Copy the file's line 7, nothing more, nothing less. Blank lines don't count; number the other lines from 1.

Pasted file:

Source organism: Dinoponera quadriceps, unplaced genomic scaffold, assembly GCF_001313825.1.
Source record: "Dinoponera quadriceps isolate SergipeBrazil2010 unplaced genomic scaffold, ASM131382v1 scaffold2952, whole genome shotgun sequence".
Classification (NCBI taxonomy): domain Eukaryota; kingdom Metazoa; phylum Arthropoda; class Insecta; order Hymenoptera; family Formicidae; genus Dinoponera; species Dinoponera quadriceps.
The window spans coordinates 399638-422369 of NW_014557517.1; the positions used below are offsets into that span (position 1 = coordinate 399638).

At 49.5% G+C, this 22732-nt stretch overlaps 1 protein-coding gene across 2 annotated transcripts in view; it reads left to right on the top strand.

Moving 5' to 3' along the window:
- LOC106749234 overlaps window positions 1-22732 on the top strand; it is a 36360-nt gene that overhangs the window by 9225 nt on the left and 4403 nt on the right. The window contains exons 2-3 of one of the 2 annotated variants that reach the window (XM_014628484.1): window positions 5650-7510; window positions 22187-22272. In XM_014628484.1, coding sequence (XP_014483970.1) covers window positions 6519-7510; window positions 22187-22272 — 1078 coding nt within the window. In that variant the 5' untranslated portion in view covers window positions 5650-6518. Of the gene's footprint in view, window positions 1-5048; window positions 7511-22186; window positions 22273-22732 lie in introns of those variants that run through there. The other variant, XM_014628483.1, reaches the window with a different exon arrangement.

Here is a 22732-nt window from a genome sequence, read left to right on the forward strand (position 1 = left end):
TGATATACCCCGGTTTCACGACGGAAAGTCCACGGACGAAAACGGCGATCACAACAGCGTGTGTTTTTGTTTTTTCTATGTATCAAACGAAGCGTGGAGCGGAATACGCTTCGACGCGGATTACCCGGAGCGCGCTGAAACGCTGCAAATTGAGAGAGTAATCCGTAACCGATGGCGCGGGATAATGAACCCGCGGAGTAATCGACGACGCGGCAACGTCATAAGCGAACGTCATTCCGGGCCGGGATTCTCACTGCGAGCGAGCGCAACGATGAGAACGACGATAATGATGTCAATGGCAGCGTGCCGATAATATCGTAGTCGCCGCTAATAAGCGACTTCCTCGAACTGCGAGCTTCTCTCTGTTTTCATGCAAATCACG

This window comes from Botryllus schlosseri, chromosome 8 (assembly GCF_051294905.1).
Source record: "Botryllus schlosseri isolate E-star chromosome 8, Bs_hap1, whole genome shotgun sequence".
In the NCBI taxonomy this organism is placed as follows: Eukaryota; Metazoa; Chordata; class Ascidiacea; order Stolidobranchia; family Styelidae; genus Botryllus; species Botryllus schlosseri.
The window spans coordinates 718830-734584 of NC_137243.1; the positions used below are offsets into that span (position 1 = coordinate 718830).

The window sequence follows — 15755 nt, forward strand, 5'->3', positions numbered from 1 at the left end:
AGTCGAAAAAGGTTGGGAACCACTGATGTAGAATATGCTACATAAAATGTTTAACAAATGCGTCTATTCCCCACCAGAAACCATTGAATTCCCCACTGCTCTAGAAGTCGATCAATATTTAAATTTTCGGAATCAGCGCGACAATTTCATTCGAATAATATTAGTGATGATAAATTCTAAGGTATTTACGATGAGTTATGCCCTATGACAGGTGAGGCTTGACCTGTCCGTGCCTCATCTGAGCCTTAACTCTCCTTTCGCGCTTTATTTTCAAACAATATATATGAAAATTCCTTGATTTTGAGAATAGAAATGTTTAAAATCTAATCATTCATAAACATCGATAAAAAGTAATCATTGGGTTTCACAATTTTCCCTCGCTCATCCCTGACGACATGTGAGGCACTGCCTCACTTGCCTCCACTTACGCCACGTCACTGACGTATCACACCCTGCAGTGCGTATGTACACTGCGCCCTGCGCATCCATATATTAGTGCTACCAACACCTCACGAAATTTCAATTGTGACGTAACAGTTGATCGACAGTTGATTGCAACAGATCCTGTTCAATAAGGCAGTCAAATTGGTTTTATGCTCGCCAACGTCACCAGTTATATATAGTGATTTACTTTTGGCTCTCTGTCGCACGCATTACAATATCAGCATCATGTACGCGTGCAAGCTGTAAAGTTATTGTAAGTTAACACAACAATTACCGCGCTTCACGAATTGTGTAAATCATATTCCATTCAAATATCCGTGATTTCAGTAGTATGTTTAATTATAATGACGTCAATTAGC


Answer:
- LOC106749234 overlaps window positions 1-22732 on the top strand; it is a 36360-nt gene that overhangs the window by 9225 nt on the left and 4403 nt on the right. The window contains exons 2-3 of one of the 2 annotated variants that reach the window (XM_014628484.1): window positions 5650-7510; window positions 22187-22272. In XM_014628484.1, coding sequence (XP_014483970.1) covers window positions 6519-7510; window positions 22187-22272 — 1078 coding nt within the window. In that variant the 5' untranslated portion in view covers window positions 5650-6518. Of the gene's footprint in view, window positions 1-5048; window positions 7511-22186; window positions 22273-22732 lie in introns of those variants that run through there. The other variant, XM_014628483.1, reaches the window with a different exon arrangement.